Relative to the last 20 years in my life I've read a lot of books in the past year. I just finished my fourth in two weeks. Not getting much ELSE done outside of work, mind you.
I finished David Mamet's "The Secret Knowledge", Harry Stein's "I Can't Believe I'm Sitting Next to a Republican" (mostly for fun, but it had some useful stuff in it), Sarah Palin's "America By Heart" -Yup, she and I are on the same page about America, and I would have no qualms about voting for her should she run, and The National Center for Constitutional Studies' "The Real Thomas Jefferson".
I thought I had a lot of respect for Thomas Jefferson before. Now I want a bust of him on the mantle! Wow! I've ordered his Autobiography with a bunch of his writings, to boot.
Speaking of the National Center for Constitutional Studies, they have an excellent day-long seminar, The Making of America -- and we're sponsoring one right here in good ole Columbia, MO on Sept 17. If you're close enough to come and can spare the time and a little $$$, I think it's going to be well worth it. Sign up here.
Calloway County Tea Party sponsored one several months ago, and I missed it. I got the book for it, which is excellent as a reference book for the Constitution and a sketch of our early history. That alone made me sad I missed it, but there were also the rave reviews from my fellow Central Mo Tea Partiers. I want to go this time.
I'm about to start on "The Real George Washington".
After reading (well, even in the MIDDLE of reading) "The Real Thomas Jefferson", it became starkly clear to me (even though I already kinda knew from reading Alinsky) what the enemies of America are doing with our founders. It's all a part of "Critical Theory" from the Columbia University "Institute for Social Research" ... and it's kind of the leaves and outer branches of it.
When you bring up what a great mind Thomas Jefferson was and how indispensable he was (same with George Washington et. al.) you get "Dead White Male Slave Owner". You may have a feeling there's more to it than that, but as a more honorable person who doesn't speak outside of his knowledge ... don't challenge them. And it's because you don't know. The founders were men, not saints, and they were simultaneously products of their time and the generation that ultimately planted the flag of liberty, for all, eventually -- on the planet. Hopefully for good.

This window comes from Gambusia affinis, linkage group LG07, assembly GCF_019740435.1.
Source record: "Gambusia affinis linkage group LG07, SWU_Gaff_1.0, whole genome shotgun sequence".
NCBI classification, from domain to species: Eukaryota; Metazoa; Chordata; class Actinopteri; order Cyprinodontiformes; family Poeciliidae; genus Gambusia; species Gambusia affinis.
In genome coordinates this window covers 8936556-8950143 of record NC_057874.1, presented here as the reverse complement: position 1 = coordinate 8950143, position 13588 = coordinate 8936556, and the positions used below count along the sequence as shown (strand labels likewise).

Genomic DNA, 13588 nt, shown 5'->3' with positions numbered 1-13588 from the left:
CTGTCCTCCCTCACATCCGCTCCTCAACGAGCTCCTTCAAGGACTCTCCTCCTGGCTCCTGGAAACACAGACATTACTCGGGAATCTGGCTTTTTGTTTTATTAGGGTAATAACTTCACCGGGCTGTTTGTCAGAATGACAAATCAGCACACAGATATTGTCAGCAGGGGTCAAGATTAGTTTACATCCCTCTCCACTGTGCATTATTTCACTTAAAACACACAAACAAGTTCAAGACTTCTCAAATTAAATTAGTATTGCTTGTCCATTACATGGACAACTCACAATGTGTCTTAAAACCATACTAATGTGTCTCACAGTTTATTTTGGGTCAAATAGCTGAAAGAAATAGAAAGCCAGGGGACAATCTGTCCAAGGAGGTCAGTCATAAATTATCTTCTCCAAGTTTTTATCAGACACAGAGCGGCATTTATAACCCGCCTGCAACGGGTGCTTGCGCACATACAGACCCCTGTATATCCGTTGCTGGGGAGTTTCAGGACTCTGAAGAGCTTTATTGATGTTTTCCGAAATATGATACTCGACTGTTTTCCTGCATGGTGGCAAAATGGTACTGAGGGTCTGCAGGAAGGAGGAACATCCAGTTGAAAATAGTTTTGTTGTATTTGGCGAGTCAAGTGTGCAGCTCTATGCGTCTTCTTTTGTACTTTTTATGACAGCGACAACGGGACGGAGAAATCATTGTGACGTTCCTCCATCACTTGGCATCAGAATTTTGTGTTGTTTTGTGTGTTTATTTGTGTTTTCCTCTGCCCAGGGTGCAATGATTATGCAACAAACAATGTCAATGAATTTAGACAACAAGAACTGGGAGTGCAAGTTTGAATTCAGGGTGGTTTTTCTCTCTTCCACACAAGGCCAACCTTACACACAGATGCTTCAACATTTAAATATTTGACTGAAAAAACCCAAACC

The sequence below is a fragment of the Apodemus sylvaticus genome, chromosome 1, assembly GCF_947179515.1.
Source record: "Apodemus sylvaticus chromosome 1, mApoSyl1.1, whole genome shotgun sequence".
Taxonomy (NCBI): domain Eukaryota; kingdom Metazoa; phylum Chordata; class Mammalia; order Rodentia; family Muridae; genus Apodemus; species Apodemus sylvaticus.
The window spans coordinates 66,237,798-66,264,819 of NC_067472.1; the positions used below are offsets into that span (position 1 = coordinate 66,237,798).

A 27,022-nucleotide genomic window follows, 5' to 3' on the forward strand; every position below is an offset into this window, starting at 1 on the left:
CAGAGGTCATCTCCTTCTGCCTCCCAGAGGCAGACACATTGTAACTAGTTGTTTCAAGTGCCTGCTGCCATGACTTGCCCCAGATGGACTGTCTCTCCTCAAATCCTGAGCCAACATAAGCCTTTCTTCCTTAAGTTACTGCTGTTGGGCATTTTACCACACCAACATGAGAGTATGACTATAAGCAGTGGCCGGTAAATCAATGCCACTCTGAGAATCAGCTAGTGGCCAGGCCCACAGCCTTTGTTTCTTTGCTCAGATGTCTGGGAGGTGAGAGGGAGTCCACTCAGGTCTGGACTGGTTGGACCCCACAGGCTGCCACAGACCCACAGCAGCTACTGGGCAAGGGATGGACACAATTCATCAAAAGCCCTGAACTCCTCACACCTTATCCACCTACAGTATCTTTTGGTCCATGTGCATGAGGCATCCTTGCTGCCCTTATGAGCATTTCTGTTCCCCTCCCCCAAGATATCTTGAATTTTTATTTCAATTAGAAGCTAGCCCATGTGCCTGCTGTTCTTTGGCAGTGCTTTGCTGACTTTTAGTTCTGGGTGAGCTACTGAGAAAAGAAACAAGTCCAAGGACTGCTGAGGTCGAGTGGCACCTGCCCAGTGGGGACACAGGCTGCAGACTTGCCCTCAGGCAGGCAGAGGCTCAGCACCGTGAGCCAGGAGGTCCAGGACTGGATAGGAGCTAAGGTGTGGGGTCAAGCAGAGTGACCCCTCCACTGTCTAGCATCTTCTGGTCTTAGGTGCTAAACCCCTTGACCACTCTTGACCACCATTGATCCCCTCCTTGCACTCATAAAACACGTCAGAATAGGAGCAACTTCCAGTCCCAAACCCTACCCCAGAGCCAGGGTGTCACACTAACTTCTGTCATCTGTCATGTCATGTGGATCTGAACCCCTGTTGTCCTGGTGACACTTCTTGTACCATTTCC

Right in the middle of reading it I saw an comment on facebook on a Refounders post the same old "Jefferson only wanted liberty for white males". See, he owned slaves." And this was right after my "Jefferson the Slave Owner" post. And I was able to refute his claim (not about his "supporting" fact of the slaves, but about only wanting liberty for white males) with confidence and ease. (incidentally, this series has awesome references).
By the time I was 1/3 of the way through the book it was clear that Jefferson hated slavery, even though he owned slaves (he inherited them at 14 when his dad died). And he did, in fact, work to end it in verifiable positive steps he took. But it was not as simple as a flourish of the pen and voila! Slavery was a fact of life our founders had to deal with, and they brought about its end through the principles they espoused and codified. It just took practice a while to catch up with principle -- and of course, the regrettable bloodshed it took to convince the stragglers (the Republicans sure were "intransigent" about it, weren't they? ;-) )
My point here is, knowledge is light, out-of context facts and distortions cannot stand its power. They fade like shadows before it. But to get it ... you've got to learn it. And to keep it around for future generations, your kids have to learn it.
And they're probably not going to learn it in school. It's up to you.